• 188.
    Memedi, Mevludin
    Dalarna University, School of Technology and Business Studies, Computer Engineering.
    Constructive alignment in Computer Engineering and Informatics departments at Dalarna University: An empirical investigation2015Student paper otherStudent thesis
    Abstract [en]

    Background: Constructive alignment (CA) is a pedagogical approach that emphasizes the alignment between the intended learning outcomes (ILOs), teaching and learning activities (TLAs) and assessment tasks (ATs) as well as creation of a teaching/learning environment where students will be able to actively create their knowledge.

    Objectives: This paper aims at investigating the extent of constructively-aligned courses in Computer Engineering and Informatics department at Dalarna University, Sweden. This study is based on empirical observations of teacher’s perceptions of implementation of CA in their courses.

    Methods: Ten teachers (5 from each department) were asked to fill a paper-based questionnaire, which included a number of questions related to issues of implementing CA in courses.

    Results: Responses to the items of the questionnaire were mixed. Teachers clearly state the ILOs in their courses and try to align the TLAs and ATs to the ILOs. Computer Engineering teachers do not explicitly communicate the ILOs to the students as compared to Informatics teachers. In addition, Computer Engineering teachers stated that their students are less active in learning activities as compared to Informatics teachers. When asked about their subjective ratings of teaching methods all teachers stated that their current teaching is teacher-centered but they try to shift the focus of activity from them to the students.

    Conclusions: From teachers’ perspectives, the courses are partially constructively-aligned. Their courses are “aligned”, i.e. ILOs, TLAs and ATs are aligned to each other but they are not “constructive” since, according to them, there was a low student engagement in learning activities, especially in Computer Engineering department.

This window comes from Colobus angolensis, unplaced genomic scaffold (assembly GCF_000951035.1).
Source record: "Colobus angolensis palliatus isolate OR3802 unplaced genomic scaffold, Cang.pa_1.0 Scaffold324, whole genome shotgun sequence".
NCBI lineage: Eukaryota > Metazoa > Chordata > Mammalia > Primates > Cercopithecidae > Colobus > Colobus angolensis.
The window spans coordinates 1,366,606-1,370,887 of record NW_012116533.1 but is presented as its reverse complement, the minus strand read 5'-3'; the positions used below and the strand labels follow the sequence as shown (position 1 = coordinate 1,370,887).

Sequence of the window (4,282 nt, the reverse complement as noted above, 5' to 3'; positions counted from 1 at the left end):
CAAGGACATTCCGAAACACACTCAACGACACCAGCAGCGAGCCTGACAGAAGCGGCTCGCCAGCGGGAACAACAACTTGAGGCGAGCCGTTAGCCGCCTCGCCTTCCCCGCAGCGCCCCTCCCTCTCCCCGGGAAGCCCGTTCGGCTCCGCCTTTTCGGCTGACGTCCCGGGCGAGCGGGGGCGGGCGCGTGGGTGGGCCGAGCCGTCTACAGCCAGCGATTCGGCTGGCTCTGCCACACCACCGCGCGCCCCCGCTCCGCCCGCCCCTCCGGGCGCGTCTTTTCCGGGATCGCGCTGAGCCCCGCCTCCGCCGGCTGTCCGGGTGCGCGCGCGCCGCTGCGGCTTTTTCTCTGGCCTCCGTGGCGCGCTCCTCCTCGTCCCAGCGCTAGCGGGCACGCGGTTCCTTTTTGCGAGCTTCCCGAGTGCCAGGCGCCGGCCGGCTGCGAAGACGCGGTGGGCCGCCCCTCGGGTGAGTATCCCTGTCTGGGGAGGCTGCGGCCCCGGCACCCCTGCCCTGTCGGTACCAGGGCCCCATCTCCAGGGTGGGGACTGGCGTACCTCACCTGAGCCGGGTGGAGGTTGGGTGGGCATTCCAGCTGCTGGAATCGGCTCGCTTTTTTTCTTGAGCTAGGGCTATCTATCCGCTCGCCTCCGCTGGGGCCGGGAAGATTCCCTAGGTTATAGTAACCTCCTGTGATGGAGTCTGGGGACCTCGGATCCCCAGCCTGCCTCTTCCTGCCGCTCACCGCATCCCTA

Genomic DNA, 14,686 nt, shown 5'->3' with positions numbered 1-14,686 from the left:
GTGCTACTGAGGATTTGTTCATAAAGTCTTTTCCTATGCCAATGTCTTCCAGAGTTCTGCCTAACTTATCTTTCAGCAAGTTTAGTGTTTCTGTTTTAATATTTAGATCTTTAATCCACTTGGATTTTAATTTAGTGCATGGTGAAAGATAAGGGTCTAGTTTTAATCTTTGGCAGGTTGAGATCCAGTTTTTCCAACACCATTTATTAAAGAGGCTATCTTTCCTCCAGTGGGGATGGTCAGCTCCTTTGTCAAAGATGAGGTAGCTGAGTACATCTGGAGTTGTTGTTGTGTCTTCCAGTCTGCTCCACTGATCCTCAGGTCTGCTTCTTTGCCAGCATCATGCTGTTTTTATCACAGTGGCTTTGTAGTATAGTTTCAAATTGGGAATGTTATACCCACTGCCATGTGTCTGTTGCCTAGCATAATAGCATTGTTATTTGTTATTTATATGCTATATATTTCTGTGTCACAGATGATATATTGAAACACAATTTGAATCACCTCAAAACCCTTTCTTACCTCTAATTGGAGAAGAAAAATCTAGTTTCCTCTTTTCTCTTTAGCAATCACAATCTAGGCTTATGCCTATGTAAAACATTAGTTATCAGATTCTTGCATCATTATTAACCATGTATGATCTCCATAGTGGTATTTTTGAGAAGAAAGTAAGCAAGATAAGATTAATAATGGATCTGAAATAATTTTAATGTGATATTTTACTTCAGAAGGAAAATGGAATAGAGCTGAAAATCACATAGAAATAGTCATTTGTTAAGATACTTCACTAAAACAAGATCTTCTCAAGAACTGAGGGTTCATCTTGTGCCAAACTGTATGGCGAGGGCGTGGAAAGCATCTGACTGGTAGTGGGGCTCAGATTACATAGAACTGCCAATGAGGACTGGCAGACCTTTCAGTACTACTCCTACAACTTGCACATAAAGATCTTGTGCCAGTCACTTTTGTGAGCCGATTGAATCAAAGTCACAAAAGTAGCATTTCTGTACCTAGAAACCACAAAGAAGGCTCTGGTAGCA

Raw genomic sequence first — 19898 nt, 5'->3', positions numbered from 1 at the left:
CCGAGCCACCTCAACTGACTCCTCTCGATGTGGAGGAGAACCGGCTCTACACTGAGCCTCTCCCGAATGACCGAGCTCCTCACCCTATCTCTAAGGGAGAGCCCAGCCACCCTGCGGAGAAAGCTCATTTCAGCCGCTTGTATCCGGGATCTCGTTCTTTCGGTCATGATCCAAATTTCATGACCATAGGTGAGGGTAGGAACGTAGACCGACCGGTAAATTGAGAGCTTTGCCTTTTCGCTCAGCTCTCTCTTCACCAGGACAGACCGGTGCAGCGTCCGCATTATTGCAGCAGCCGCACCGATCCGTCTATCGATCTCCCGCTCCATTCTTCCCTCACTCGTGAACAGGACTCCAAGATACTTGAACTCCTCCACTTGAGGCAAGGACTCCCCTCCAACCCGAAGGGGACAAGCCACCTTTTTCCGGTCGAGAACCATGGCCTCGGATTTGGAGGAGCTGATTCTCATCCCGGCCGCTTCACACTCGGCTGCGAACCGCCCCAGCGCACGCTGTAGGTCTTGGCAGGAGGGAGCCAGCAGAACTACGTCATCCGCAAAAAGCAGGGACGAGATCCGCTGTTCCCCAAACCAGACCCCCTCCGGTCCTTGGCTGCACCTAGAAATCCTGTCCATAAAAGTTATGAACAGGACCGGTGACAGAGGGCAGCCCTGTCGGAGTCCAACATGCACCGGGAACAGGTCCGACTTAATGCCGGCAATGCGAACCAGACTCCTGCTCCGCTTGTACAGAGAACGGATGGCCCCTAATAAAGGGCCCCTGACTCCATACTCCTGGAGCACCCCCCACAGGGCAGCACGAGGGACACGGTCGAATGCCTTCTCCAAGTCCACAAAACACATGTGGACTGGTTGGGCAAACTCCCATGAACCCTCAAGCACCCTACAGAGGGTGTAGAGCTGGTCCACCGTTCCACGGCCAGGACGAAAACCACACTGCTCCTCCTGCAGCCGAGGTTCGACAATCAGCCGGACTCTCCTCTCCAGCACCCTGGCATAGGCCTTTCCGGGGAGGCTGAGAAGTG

• 189.
    Memedi, Mevludin
    Dalarna University, School of Technology and Business Studies, Computer Engineering. School of Science and Technology, Örebro University.
    Mobile systems for monitoring Parkinson's disease2014Doctoral thesis, comprehensive summary (Other academic)
    Abstract [en]

    A challenge for the clinical management of Parkinson's disease (PD) is the large within- and between-patient variability in symptom profiles as well as the emergence of motor complications which represent a significant source of disability in patients. This thesis deals with the development and evaluation of methods and systems for supporting the management of PD by using repeated measures, consisting of subjective assessments of symptoms and objective assessments of motor function through fine motor tests (spirography and tapping), collected by means of a telemetry touch screen device.

    One aim of the thesis was to develop methods for objective quantification and analysis of the severity of motor impairments being represented in spiral drawings and tapping results. This was accomplished by first quantifying the digitized movement data with time series analysis and then using them in data-driven modelling for automating the process of assessment of symptom severity. The objective measures were then analysed with respect to subjective assessments of motor conditions. Another aim was to develop a method for providing comparable information content as clinical rating scales by combining subjective and objective measures into composite scores, using time series analysis and data-driven methods. The scores represent six symptom dimensions and an overall test score for reflecting the global health condition of the patient. In addition, the thesis presents the development of a web-based system for providing a visual representation of symptoms over time allowing clinicians to remotely monitor the symptom profiles of their patients. The quality of the methods was assessed by reporting different metrics of validity, reliability and sensitivity to treatment interventions and natural PD progression over time.